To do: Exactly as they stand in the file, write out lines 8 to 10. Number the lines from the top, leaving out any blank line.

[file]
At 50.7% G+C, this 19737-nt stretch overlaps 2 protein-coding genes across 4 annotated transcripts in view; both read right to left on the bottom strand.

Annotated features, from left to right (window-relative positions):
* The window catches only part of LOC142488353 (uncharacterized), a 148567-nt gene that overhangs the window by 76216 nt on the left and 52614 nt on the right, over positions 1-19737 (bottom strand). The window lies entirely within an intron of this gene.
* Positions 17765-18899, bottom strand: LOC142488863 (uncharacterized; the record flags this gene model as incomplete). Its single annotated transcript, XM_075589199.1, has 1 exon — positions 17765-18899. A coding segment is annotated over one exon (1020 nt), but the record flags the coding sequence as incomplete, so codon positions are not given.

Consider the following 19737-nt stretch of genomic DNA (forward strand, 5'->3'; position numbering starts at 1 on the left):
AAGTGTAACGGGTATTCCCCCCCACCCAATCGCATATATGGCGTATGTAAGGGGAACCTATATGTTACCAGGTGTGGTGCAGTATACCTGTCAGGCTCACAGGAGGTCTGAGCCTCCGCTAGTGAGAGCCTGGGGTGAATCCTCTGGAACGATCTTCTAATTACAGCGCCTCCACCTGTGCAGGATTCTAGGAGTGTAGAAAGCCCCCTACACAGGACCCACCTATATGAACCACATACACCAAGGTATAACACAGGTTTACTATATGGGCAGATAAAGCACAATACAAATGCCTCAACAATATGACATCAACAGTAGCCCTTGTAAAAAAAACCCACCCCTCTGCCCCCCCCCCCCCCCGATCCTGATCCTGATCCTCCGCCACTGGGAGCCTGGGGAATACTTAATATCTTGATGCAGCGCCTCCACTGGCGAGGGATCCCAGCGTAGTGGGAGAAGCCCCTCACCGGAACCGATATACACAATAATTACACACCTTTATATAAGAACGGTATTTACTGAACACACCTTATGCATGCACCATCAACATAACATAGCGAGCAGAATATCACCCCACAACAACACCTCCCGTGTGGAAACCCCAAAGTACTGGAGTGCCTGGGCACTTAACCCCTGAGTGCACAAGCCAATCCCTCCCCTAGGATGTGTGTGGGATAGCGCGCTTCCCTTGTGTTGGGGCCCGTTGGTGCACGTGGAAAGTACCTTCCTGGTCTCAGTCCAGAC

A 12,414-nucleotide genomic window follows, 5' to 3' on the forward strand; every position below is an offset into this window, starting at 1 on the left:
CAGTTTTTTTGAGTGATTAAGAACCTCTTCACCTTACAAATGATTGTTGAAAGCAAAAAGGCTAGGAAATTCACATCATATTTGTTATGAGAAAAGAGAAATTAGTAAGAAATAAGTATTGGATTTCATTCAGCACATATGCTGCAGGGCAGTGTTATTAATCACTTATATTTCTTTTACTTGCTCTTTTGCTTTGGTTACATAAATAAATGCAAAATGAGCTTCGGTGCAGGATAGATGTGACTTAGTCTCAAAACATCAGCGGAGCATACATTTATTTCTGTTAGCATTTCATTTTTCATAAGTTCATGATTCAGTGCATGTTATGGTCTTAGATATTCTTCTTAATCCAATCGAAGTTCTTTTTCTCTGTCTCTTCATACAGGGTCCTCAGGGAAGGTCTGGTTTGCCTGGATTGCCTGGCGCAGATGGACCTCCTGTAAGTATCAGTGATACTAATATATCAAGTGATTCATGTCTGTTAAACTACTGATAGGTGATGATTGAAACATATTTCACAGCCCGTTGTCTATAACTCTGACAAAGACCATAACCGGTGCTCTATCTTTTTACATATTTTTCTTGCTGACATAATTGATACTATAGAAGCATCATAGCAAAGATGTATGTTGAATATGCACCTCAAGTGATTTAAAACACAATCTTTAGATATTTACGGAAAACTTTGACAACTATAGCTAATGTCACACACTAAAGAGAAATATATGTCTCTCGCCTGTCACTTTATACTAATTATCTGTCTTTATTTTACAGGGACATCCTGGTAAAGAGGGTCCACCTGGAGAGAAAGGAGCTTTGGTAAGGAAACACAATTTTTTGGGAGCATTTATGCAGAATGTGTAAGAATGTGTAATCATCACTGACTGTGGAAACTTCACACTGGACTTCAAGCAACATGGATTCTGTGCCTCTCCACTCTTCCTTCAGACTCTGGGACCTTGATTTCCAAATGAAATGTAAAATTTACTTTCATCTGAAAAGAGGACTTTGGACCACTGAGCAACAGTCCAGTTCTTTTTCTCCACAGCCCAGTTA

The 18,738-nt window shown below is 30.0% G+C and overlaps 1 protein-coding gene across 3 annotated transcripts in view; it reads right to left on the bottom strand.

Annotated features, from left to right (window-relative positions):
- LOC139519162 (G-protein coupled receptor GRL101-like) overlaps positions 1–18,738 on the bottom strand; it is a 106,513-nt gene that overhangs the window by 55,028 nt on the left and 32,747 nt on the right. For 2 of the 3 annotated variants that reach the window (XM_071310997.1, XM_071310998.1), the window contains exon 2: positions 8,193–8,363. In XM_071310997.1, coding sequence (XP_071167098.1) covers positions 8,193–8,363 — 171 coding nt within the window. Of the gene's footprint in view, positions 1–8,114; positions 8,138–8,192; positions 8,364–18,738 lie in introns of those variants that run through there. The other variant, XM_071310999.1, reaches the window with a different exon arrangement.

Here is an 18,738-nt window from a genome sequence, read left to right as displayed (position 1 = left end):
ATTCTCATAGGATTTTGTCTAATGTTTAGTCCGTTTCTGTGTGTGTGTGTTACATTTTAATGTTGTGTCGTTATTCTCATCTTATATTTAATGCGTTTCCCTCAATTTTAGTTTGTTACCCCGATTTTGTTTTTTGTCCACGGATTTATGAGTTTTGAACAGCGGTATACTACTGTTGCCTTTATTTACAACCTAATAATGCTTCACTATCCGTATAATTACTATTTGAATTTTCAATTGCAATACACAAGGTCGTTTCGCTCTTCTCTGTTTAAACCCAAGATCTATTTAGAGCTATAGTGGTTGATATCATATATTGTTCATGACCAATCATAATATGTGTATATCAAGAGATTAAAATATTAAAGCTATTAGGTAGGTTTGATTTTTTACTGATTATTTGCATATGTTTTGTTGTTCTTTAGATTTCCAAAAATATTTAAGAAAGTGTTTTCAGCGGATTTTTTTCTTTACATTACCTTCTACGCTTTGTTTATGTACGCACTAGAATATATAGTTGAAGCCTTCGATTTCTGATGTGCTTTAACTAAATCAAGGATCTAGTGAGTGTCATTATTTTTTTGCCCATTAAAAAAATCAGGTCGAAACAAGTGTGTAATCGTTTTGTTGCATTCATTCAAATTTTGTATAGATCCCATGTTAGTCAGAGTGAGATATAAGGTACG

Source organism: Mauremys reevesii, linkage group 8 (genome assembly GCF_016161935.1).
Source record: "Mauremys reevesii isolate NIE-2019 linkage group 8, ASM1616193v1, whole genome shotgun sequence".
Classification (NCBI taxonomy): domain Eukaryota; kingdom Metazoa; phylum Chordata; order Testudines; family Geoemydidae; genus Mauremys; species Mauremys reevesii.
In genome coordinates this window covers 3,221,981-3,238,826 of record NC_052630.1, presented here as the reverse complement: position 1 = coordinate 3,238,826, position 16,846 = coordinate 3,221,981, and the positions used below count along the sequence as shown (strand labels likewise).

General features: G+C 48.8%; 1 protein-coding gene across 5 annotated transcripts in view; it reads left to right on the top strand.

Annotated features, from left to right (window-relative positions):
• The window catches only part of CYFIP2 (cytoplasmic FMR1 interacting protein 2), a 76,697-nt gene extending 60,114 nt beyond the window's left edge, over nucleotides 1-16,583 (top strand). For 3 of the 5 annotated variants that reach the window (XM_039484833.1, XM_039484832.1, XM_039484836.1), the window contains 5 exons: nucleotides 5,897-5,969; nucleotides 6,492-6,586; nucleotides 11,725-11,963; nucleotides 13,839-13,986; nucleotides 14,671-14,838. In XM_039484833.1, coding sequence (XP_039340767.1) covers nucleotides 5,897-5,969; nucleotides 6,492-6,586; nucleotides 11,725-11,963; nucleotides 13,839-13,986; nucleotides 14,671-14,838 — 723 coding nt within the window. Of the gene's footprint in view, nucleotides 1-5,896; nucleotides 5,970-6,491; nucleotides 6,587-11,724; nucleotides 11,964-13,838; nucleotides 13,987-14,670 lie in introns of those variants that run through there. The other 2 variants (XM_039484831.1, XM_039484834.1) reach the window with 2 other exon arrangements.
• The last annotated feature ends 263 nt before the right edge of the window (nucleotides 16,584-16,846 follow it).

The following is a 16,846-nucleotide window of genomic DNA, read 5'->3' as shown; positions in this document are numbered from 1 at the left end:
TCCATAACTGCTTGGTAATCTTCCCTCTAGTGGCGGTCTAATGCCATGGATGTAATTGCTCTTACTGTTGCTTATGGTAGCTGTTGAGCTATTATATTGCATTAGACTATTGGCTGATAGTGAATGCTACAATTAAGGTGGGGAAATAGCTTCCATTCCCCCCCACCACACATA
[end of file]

CAGTTTTTTTGAGTGATTAAGAACCTCTTCACCTTACAAATGATTGTTGAAAGCAAAAAGGCTAGGAAATTCACATCATATTTGTTATGAGAAAAGAGAAATTAGTAAGAAATAAGTATTGGATTTCATTCAGCACATATGCTGCAGGGCAGTGTTATTAATCACTTATATTTCTTTTACTTGCTCTTTTGCTTTGGTTACATAAATAAATGCAAAATGAGCTTCGGTGCAGGATAGATGTGACTTAGTCTCAAAACATCAGCGGAGCATACATTTATTTCTGTTAGCATTTCATTTTTCATAAGTTCATGATTCAGTGCATGTTATGGTCTTAGATATTCTTCTTAATCCAATCGAAGTTCTTTTTCTCTGTCTCTTCATACAGGGTCCTCAGGGAAGGTCTGGTTTGCCTGGATTGCCTGGCGCAGATGGACCTCCTGTAAGTATCAGTGATACTAATATATCAAGTGATTCATGTCTGTTAAACTACTGATAGGTGATGATTGAAACATATTTCACAGCCCGTTGTCTATAACTCTGACAAAGACCATAACCGGTGCTCTATCTTTTTACATATTTTTCTTGCTGACATAATTGATACTATAGAAGCATCATAGCAAAGATGTATGTTGAATATGCACCTCAAGTGATTTAAAACACAATCTTTAGATATTTACGGAAAACTTTGACAACTATAGCTAATGTCACACACTAAAGAGAAATATATGTCTCTCGCCTGTCACTTTATACTAATTATCTGTCTTTATTTTACAGGGACATCCTGGTAAAGAGGGTCCACCTGGAGAGAAAGGAGCTTTGGTAAGGAAACACAATTTTTTGGGAGCATTTATGCAGAATGTGTAAGAATGTGTAATCATCACTGACTGTGGAAACTTCACACTGGACTTCAAGCAACATGGATTCTGTGCCTCTCCACTCTTCCTTCAGACTCTGGGACCTTGATTTCCAAATGAAATGTAAAATTTACTTTCATCTGAAAAGAGGACTTTGGACCACTGAGCAACAGTCCAGTTCTTTTTCTCCACAGCCCAGTTA

The 18,738-nt window shown below is 30.0% G+C and overlaps 1 protein-coding gene across 3 annotated transcripts in view; it reads right to left on the bottom strand.

Annotated features, from left to right (window-relative positions):